DAILY DIGEST, weekend edition: Water storage projects move forward in funding process; Unfavorable review may jeopardize Oroville Dam spillway funding; Twain’s whiskey and water adage still relevant to the Delta; Salton Sea residents say legislators broke funding promises; and more …

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In California water news this weekend, California water projects move forward in funding process; Unfavorable review may jeopardize Oroville Dam spillway funding; Twain’s whiskey and water adage still relevant to the Delta; Salton Sea residents say California legislators broke funding promises; Inside the $4.1 billion California measure that thinks small to fix parks, waterways; Arizona water agencies pledge to work together on Colorado River drought plan; and more …

In the news this weekend …

PROP 1 STORAGE PROJECTS

California water projects move forward in funding process:  “Just two months after lawmakers accused it of sitting on voter-approved funds, California regulators have switched their tune and are ready to spend billions on water infrastructure projects.  After three days of public comment, the state agency tasked with vetting and doling out Proposition 1 funding said Friday that eight applicants, including two new dam projects, meet cost-benefit muster and tentatively qualify for state funding.  The big winner was Sites Project, an off-stream reservoir that would add 1.8 million acre-feet of water storage in Northern California. The California Water Commission said the new dam project that will siphon water from the Sacramento River will be eligible for $1 billion in funding, up from $933 million recommended by commission staff in April. … ” Read more from Courthouse News Service here:  California water projects move forward in funding process

These Sacramento-area water storage projects just got a boost in state money:  “Two water-storage projects in the Sacramento region are closer to becoming a reality after getting another bump in state bond funding.  The California Water Commission announced Friday that the Sites Reservoir project was eligible for $1 billion in Proposition 1 funds, up from $933 million the commission had said it might receive last month. It’s the most money tentatively awarded to any of the 11 projects that have applied for Prop. 1 funds.  If completed, the project near Williams along the Glenn-Colusa county line would store water piped in from the Sacramento River. Sites would have nearly twice the storage capacity of Folsom Lake, making it the state’s seventh largest reservoir. ... ”  Read more from the Sacramento Bee here:  These Sacramento-area water storage projects just got a boost in state money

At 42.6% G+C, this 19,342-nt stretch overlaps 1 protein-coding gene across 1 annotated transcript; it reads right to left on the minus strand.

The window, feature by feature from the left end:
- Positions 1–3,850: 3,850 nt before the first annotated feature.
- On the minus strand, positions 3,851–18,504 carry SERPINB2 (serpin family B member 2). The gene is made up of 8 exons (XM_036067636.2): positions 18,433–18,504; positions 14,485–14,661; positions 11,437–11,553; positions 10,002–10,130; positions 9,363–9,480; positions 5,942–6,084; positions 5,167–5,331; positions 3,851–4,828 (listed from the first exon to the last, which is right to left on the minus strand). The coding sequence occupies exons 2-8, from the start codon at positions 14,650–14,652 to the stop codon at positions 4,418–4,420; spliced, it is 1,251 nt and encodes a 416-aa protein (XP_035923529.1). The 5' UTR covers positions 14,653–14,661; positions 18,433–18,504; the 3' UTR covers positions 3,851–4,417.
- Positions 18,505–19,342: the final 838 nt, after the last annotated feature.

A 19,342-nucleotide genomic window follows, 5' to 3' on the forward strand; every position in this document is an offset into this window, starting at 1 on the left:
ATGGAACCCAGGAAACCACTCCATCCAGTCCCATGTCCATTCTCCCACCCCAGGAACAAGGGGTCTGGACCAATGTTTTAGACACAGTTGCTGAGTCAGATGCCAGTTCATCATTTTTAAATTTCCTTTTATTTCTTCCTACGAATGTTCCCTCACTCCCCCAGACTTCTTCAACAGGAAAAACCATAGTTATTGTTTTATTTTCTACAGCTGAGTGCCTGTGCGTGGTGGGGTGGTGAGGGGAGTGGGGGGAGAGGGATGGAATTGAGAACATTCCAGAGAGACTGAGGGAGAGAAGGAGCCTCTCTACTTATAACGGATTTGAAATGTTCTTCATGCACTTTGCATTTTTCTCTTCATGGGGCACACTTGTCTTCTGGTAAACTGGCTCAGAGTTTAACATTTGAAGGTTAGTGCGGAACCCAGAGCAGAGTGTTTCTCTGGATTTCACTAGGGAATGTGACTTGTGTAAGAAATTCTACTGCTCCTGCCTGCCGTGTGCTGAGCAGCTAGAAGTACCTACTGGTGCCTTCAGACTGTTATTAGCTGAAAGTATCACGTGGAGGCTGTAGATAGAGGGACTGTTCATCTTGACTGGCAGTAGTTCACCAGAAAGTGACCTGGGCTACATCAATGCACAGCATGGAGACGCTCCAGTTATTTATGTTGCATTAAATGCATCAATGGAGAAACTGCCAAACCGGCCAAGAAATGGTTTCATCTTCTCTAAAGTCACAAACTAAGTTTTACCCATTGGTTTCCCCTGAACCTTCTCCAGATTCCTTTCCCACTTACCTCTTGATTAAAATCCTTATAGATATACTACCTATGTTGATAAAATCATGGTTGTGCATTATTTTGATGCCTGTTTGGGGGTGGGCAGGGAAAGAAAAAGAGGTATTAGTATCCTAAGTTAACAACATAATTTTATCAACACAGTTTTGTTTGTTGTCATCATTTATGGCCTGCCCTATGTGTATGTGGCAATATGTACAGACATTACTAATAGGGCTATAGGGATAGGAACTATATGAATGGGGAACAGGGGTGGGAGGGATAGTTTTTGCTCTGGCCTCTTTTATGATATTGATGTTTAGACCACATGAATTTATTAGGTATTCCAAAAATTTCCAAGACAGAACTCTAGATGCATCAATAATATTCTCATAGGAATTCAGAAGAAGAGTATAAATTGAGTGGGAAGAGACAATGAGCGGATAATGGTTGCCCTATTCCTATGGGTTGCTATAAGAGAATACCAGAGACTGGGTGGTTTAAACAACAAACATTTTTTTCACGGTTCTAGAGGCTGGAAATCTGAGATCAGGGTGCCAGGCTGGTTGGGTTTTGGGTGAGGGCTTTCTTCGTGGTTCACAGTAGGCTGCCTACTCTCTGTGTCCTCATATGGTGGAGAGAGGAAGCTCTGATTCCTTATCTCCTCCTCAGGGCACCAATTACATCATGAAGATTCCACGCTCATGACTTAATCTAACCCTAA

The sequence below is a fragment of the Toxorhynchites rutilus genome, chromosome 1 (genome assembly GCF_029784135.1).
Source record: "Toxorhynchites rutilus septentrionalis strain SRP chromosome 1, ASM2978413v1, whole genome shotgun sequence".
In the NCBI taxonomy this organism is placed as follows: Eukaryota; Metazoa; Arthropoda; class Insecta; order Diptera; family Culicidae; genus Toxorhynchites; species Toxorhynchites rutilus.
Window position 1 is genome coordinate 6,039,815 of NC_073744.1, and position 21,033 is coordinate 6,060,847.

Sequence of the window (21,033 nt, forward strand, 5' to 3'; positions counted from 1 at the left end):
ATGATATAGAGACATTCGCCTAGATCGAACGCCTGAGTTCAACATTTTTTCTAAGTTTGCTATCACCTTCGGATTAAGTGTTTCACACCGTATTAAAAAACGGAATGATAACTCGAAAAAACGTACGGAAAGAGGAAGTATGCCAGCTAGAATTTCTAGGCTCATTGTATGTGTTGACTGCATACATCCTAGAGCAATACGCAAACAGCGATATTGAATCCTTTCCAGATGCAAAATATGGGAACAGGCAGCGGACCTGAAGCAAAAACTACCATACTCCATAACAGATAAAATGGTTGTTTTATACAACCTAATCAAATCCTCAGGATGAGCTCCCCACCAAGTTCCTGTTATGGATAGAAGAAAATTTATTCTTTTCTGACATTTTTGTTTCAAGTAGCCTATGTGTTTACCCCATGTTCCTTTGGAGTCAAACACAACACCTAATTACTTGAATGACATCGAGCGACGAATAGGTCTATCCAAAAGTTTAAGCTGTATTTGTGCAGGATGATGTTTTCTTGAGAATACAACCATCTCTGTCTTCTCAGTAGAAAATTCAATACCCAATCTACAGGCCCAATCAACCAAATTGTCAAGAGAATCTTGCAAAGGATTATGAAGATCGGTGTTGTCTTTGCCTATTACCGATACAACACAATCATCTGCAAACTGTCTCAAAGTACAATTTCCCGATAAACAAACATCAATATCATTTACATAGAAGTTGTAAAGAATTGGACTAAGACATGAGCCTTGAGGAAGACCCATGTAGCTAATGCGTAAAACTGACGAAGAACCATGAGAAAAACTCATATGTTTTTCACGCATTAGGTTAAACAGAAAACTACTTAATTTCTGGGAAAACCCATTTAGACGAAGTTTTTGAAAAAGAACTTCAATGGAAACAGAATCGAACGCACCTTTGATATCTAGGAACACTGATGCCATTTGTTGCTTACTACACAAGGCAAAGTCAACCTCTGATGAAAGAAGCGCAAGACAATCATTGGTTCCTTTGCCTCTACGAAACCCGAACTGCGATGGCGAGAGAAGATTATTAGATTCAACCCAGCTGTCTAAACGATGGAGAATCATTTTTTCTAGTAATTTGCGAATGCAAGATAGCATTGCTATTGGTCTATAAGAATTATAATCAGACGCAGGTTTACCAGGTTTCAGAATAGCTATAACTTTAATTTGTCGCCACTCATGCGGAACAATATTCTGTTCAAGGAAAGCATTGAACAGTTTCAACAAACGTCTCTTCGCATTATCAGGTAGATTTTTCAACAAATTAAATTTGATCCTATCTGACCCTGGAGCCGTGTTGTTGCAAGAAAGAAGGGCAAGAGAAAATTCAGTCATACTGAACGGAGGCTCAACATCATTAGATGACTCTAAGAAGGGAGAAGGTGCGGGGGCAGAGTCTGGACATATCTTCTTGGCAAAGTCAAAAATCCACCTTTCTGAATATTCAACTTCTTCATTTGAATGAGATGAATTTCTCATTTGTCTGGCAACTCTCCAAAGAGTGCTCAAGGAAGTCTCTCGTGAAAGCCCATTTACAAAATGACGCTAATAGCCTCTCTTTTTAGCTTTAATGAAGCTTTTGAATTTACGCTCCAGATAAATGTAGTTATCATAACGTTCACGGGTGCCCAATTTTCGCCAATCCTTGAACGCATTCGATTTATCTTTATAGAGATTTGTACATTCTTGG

Separating water and politics in California isn’t easy:  “The 2014 water bond included a novel funding approach designed to take at least some of the politicking out of deciding which projects get public money.  This week’s tortured deliberations by the California Water Commission showed just how tough it is to do that. By applying a complex procedure for grading proposals, the bond restricted state taxpayer spending to the pieces of a project that would provide measurable benefits to the public.  Commissioners struggled mightily with that formula as it become obvious that certain proposals were headed for little or no funding. ... ”  Read more from the LA Times here:  Separating water and politics in California isn’t easy

Water Commission OKs $1 billion for Sites Reservoir:  “Sites Reservoir is in line for a billion bucks.  The State Water Commission, meeting this week in Sacramento to decide the public benefits of projects seeking the water storage bond money included in Proposition 1, declared the off-stream reservoir west of Maxwell to be eligible for $1.008 billion dollars of the roughly $2.6 billion that is available.  That doesn’t mean the Colusa County reservoir will actually get that much money, as the commission OK’d a bit over $2.8 billion for nine projects. Three others proposals were deemed ineligible for funding.  There is also another level of review before final allocations are made. … ”  Read more from the Chico Enterprise-Record here:  Water Commission OKs $1 billion for Sites Reservoir

Water Commission sets projects’ Prop 1 eligibility:  “The California Water Commission has determined the funding that projects are eligible for under Proposition 1, the $7.5 billion water bond approved by voters in 2014.  Of the more than $2.8 million in maximum eligibility, the largest chunk by far is for the planned Sites Reservoir west of Maxwell, Calif. Based on its public benefits, the 300,000 acre-foot reservoir could receive as much as $1.008 billion, according to a commission news release. ... ”  Read more from the Western Farm Press here:  Water Commission sets projects’ Prop 1 eligibility